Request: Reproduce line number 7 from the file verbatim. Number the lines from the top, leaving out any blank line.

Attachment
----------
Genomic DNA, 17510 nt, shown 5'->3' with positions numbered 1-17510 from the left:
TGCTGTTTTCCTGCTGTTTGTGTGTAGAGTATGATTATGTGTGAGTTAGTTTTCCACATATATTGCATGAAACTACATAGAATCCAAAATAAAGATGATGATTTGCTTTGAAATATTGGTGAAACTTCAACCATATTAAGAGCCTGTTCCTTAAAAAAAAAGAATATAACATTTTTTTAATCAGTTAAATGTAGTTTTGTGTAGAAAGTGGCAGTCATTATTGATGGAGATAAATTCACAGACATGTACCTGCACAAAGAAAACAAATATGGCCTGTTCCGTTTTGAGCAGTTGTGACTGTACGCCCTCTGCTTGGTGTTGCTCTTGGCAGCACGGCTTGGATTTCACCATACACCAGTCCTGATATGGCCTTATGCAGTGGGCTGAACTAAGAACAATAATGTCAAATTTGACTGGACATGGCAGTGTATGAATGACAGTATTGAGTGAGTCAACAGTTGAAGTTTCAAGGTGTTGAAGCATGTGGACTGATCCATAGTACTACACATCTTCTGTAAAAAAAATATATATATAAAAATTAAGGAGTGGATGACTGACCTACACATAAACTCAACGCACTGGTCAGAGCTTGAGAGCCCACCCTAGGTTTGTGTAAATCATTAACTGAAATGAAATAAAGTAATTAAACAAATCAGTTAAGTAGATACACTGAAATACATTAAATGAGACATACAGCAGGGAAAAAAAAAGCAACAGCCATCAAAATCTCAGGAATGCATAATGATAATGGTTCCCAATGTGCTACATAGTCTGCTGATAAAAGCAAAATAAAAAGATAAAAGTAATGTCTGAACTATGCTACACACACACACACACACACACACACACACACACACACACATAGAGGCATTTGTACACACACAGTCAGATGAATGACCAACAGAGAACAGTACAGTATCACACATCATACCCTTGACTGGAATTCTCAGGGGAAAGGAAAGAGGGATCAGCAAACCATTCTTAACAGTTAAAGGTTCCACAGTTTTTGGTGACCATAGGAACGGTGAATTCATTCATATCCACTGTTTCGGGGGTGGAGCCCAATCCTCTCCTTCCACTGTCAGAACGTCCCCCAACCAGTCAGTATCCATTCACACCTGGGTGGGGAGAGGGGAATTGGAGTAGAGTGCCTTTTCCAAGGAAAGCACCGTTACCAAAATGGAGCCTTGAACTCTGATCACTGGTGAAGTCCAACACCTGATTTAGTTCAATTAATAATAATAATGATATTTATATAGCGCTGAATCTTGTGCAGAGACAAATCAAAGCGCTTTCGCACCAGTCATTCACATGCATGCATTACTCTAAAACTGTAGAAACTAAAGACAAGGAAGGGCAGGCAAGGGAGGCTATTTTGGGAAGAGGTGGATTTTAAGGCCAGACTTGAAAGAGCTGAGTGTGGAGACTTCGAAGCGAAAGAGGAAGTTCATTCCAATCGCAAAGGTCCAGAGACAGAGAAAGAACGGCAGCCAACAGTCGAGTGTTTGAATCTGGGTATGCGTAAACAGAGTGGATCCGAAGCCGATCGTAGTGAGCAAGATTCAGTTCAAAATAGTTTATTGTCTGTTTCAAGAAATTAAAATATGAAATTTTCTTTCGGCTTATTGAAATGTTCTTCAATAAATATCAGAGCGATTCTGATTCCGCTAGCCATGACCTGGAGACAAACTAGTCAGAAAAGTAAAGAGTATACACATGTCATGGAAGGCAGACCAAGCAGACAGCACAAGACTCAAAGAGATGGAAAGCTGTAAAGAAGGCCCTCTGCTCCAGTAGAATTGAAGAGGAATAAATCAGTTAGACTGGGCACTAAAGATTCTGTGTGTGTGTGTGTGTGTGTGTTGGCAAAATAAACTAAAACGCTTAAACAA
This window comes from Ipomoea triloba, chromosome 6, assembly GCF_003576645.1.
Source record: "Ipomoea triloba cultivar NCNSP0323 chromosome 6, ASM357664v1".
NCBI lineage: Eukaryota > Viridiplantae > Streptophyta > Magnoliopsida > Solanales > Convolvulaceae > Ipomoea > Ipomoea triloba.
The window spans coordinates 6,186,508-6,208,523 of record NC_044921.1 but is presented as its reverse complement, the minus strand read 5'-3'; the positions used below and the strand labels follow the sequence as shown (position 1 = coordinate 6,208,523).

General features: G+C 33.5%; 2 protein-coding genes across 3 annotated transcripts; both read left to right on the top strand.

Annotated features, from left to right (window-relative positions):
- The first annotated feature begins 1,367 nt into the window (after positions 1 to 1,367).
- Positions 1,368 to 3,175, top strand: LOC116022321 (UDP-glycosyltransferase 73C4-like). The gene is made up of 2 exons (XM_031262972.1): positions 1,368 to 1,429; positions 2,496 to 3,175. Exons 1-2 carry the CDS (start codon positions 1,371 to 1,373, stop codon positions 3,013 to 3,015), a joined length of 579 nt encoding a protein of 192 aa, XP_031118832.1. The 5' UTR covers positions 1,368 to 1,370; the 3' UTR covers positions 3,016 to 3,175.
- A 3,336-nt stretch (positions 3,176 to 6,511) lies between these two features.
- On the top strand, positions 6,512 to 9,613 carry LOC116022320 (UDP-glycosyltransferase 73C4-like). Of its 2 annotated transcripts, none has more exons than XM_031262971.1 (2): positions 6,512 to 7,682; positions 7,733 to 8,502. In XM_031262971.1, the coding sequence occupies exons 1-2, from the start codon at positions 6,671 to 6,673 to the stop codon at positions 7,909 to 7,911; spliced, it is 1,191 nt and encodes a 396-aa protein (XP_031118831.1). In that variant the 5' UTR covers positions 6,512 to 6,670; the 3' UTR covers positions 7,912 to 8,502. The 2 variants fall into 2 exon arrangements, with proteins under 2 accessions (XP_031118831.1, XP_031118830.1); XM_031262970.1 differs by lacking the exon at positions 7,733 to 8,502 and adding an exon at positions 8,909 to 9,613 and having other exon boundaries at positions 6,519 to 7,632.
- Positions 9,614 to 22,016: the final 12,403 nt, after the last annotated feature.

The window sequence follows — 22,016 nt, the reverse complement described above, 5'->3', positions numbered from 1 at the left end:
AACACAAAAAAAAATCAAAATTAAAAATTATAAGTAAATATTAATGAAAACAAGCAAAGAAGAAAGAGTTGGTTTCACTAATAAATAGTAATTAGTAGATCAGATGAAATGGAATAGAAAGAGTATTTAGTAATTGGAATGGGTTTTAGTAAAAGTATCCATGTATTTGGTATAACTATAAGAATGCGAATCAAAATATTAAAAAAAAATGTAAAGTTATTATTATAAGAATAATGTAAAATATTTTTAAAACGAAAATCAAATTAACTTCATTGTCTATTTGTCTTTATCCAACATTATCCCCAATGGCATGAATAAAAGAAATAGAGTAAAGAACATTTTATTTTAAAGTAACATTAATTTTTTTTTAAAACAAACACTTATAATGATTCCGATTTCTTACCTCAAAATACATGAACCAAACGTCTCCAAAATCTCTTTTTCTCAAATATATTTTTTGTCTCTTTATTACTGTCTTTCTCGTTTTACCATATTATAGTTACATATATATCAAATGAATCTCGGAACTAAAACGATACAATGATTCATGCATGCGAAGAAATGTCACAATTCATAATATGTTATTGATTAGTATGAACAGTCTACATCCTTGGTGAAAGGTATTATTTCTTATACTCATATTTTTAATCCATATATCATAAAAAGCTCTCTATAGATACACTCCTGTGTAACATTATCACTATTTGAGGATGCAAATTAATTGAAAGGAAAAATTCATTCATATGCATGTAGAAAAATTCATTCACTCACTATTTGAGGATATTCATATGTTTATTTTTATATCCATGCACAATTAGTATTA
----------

General features: G+C 33.5%; 2 protein-coding genes across 3 annotated transcripts; both read left to right on the top strand.